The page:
Who cares what they think of me? They’re all idiots for working here. I’m going to get a degree, do something else. Anything but sit here, waiting for a computer to take my job.
Her dad was speaking with an older man, and Susan Su. Susan was a chief engineer, and total badass. Unlike the other women in the office, she didn’t wear dresses or pantsuits. She wore leather skirts and high boots, close-fit tops, and always pulled her hair back into a bun. She looked like a snake.
“…not just ‘making lunches,’ they’re planning households, raising children…”
Peggy’s dad put his arm on her shoulder, escorting her into their circle. “Peggy, I think you know Dave, from L & P, and this is Susan.”
“Congratulations,” Susan said with a handshake.
“Thank you. It’s all overwhelming.”
Dad brought her up to speed. “We were just talking about upgrading robots to managers. Dave is against it, Susan is for it, and I retain my statistically reliant neutrality.”
“Well,” Susan said, “the robots are going to get better, but the managers are only ever going to be as good as they are.”
Dave rolled his eyes. “Mrah-mrah-mrah…”
“I’m telling you, every beta test says manager protos overperform human counterparts.”
Dave shook his head. “It’s not about out-performance. We don’t get our hands dirty enough. Even if they can do everything for us, should we let them? What’s the point of rebuilding if it’s all done for us?”
Like that guy sleeping on the job. “I saw a manager being out-performed today, at the school. He was sleeping, while the robots worked.”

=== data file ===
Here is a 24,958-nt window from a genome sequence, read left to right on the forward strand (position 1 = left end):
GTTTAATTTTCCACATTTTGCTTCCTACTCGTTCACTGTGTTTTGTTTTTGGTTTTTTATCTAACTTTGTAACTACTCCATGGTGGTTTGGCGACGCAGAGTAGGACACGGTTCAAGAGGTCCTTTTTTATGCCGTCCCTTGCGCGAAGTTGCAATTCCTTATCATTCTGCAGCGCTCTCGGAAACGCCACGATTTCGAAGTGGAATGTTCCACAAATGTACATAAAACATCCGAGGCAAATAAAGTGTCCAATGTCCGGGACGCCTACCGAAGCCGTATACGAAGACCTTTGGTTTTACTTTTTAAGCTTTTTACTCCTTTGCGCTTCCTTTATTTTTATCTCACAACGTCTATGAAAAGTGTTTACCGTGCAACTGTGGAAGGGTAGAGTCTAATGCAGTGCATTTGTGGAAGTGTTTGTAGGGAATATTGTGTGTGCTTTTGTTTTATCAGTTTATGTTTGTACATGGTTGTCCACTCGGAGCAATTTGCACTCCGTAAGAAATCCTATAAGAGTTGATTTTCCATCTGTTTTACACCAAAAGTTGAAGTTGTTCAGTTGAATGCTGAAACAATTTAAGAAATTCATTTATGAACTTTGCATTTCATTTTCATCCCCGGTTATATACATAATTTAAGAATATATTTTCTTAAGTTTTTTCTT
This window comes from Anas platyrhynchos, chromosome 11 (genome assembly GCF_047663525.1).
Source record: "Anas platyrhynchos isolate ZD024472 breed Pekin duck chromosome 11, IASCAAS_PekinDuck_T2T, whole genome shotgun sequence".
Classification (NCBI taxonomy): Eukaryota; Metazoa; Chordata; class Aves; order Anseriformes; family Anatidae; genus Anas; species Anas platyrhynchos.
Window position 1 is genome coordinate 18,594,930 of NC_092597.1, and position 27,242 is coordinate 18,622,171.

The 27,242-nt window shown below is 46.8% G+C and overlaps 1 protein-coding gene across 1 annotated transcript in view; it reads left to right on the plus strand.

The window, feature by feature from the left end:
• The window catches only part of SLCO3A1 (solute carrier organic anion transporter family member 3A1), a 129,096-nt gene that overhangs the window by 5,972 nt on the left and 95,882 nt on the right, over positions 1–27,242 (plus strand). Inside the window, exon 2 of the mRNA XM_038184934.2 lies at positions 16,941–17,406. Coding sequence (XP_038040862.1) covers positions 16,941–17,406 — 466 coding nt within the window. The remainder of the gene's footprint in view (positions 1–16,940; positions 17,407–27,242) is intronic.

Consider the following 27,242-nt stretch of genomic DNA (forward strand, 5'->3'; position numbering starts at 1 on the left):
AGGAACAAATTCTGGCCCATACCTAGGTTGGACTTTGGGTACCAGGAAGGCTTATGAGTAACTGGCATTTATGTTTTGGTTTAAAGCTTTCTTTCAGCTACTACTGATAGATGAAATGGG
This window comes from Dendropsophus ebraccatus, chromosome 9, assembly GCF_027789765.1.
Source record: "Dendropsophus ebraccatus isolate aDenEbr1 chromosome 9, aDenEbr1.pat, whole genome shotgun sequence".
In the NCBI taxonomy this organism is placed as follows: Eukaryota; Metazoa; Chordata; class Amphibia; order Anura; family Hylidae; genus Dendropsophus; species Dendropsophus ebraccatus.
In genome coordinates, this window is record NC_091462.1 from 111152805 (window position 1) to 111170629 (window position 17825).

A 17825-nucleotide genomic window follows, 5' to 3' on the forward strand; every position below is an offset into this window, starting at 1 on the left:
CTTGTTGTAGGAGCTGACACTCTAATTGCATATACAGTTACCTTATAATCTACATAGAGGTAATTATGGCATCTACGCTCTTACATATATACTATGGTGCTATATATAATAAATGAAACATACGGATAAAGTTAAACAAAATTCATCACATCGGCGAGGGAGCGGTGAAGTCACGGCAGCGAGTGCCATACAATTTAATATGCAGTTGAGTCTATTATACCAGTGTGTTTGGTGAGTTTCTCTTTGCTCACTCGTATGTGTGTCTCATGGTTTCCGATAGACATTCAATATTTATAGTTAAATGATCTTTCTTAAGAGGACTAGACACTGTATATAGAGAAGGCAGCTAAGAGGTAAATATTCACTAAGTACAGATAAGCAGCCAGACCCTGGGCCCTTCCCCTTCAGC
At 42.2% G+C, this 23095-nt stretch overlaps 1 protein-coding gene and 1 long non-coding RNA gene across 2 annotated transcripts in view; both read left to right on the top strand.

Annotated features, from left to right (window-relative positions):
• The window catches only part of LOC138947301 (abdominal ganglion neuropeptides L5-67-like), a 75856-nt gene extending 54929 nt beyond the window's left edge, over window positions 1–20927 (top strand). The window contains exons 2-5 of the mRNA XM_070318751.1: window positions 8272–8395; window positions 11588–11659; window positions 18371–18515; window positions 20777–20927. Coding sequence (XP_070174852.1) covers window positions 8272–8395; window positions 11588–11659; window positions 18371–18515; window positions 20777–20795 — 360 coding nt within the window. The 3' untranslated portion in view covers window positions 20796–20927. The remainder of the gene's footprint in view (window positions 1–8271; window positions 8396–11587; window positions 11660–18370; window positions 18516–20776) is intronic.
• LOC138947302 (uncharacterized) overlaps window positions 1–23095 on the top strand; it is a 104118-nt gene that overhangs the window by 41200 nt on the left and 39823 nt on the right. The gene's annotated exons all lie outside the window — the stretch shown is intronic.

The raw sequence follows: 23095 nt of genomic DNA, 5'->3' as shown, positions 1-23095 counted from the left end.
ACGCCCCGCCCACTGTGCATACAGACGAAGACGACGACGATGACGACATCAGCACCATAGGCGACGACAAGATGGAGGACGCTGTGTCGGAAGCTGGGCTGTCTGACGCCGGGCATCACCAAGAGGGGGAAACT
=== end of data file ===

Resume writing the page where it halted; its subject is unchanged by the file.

Dave slapped his forehead. “Not again.”
Susan smiled. “You see. No person wants to be out in the heat all day. People have moved beyond that. It’s time for us to transcend. If we’re always running around, taking care of little things, we’ll never move into bigger thinking.”
Peggy finished, “We’ll never see how possible we are.”
Susan nodded to her. “Well put.”
Dave shook his head. “Well Peggy, did you happen to get the name of that manager? I’d like to–”
Outside, the red and yellow glowing sky turned white. A moment later a horrible POP filled the air and the ground rattled. Everyone rushed to the windows to see the fires turn from yellow to blue to white.
Norman pressed his nose to the glass. “Not yet,” he muttered, “Not already…”
(“What was that?”)
(“Is it here?”)
“Dad, what do we do?”
(“Too far to be here.”)
(“My kids are in school.”)
(“They’ll cancel school.”)
Dad put a hand on her shoulder.
(“We should get the rest of today off.”)
The music stopped and the office robot blared a signal from the emergency broadcast system. Everyone froze, as the robot spoke:
“The governor’s office reports no need for alarm. This was a controlled explosion, to redirect the fires.”
A melodic whistle played from the robot’s chest: the opening of Bobby McFerrin’s “Don’t Worry Be Happy.”
The party laughed and resumed eating cake.
“Oh, thank god.”
“There goes Cartersville, I guess.”
“That could never happen here.”
“See!” Dave said. “Human thinking. No robot could think that far ahead. A robot would just try to put out the fires in all directions at once, not direct the burn.”
Susan smiled. “Like I said, leave big thinking to humans.”
Her dad, no longer catatonic, shouted: “CONGA!”
Three quick trumpet blasts shot from the robot’s chest. People cheered in celebration and sang along with Gloria Estefan:
Shake your body, do that conga!
“Dad, seriously? What if it’s wrong?”
Darlene touched the robot’s shoulders, and a conga line uncoiled from her girth. They shrieked like teenagers, slithering through the party, adding more workers to their length.
The robot’s face couldn’t express emotion, but its glass eyes flashed with the drum beat. Susan called out: “Come on Peggy, join in!”
In the distance, Cartersville burned. Even if that was a controlled fire and everyone is safe… there used to be a town over there, and now there’s not.
Peggy touched the glass. “Poor Cartersville.”
Part 4: Recreation
“Screw you, Cartersville!” Brad threw a rock toward the swelling fires on the horizon. “Who’s gonna win the league title now?”